Article Publish Status: FREE
Abstract Title:

Protective Immunity after Natural Infection with Severe Acute Respiratory Syndrome Coronavirus-2 (SARS-CoV-2) - Kentucky, USA, 2020.

Abstract Source:

Int J Infect Dis. 2021 Oct 11. Epub 2021 Oct 11. PMID: 34649001

Abstract Author(s):

Kevin B Spicer, Connor Glick, Alyson M Cavanaugh, Douglas Thoroughman

Article Affiliation:

Kevin B Spicer


BACKGROUND: As vaccine supply and access remain limited in many parts of the world, understanding the duration of protection from reinfection after natural infection is important.

METHODS: Distinct individuals testing positive and negative for SARS-CoV-2 between March 6, 2020, and August 31, 2020, in Kentucky, USA, were identified using the Kentucky National Electronic Disease Surveillance System. Individuals were followed for occurrence of a positive test for SARS-CoV-2 from 91 days after their initial test result through December 31, 2020. Protection from reinfection provided by a prior infection was calculated and additional analyses evaluated impact of age, sex, symptom status, long-term care facility connection, testing occurrence and frequency, and time from initial infection.

RESULTS: Protective effect from prior infection was 80.3% (95% CI, 78.2% - 82.2%) for those aged 20-59 years and 67.4% (95% CI, 62.8% - 71.4%) for those 60 years and older. At 30-day time periods through 270 days (with limited exceptions), protection was estimated to be greater than 75% for those aged 20-59 years and greater than 65% for those 60 years and older. Factors associated with repeat positive testing included a connection to a long-term care facility, duration of potential exposure, and absence of symptoms during initial infection.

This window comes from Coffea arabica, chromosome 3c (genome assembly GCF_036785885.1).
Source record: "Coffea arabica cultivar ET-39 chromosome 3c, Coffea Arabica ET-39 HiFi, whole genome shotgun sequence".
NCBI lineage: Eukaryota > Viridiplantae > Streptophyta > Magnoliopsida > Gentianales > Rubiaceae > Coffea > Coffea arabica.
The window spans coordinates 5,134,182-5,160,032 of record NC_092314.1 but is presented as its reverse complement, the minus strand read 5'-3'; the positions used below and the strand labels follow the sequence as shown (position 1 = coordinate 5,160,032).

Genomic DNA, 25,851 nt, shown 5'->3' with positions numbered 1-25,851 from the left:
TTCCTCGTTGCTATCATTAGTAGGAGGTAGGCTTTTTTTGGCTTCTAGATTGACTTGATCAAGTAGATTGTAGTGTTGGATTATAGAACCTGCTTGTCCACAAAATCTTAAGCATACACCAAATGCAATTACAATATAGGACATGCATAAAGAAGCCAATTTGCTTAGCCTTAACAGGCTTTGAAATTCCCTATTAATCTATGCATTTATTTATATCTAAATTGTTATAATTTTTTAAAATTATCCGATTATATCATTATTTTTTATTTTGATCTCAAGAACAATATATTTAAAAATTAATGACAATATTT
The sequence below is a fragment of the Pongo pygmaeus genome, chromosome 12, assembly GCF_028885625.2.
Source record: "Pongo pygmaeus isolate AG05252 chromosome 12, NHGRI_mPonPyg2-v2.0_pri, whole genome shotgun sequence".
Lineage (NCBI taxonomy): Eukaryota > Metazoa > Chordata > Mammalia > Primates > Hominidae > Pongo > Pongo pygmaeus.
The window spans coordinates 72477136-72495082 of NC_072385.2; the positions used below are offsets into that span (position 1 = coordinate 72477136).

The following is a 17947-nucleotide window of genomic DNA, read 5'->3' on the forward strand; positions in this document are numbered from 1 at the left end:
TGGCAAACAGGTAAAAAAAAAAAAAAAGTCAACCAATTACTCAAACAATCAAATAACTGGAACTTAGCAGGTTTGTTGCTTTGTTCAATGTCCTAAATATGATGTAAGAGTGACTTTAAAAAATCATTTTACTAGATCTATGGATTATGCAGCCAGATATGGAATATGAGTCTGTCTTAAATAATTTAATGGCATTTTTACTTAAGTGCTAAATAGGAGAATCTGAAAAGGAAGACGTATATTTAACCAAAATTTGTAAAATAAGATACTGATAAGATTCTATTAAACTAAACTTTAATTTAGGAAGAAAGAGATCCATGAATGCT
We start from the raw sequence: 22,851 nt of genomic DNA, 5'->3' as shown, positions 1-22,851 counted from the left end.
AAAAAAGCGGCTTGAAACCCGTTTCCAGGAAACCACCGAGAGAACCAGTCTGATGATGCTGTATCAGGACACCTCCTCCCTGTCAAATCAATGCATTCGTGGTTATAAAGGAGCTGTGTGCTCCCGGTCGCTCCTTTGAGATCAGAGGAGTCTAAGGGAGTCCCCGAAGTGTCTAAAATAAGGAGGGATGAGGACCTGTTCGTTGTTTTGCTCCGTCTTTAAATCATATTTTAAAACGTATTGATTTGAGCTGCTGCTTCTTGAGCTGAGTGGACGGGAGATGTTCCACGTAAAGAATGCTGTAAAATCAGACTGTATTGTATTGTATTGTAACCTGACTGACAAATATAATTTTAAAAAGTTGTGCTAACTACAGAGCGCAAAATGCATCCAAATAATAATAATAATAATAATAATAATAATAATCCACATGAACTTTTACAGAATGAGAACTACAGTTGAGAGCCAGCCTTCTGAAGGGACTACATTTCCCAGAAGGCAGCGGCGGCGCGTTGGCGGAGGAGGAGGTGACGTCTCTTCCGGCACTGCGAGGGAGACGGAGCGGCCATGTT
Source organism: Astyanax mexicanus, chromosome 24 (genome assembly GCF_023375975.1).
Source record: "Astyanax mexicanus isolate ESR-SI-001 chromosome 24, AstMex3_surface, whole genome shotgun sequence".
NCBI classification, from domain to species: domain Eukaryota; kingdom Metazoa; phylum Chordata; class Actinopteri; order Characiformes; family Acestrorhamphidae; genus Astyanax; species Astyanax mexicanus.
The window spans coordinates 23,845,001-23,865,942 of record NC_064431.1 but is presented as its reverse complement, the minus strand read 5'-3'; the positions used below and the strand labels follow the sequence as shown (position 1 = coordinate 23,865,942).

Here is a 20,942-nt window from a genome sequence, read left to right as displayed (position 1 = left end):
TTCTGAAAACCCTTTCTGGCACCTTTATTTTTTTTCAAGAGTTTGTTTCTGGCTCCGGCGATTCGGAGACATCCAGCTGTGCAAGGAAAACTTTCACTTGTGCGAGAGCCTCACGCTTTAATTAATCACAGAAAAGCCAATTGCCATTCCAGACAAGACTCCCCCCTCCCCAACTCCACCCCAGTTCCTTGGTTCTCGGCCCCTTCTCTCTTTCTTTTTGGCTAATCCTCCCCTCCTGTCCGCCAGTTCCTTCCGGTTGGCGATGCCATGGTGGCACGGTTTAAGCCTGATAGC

CONCLUSIONS: Natural infection provides substantial and persistent immunologic protection for a period of several months for most individuals, although subpopulations may be at greater risk for repeat positive testing and potential poor outcomes associated with reinfection. These subgroups include individuals 60 years and older, residents and staff of long-term care facilities, and those who have mild or asymptomatic illness with initial infection. Continued emphasis on vaccination and infection prevention and control strategies remains critically important in reducing the risk for reinfection and associated severe outcomes for these groups.

Study Type : Human Study

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Sayer Ji
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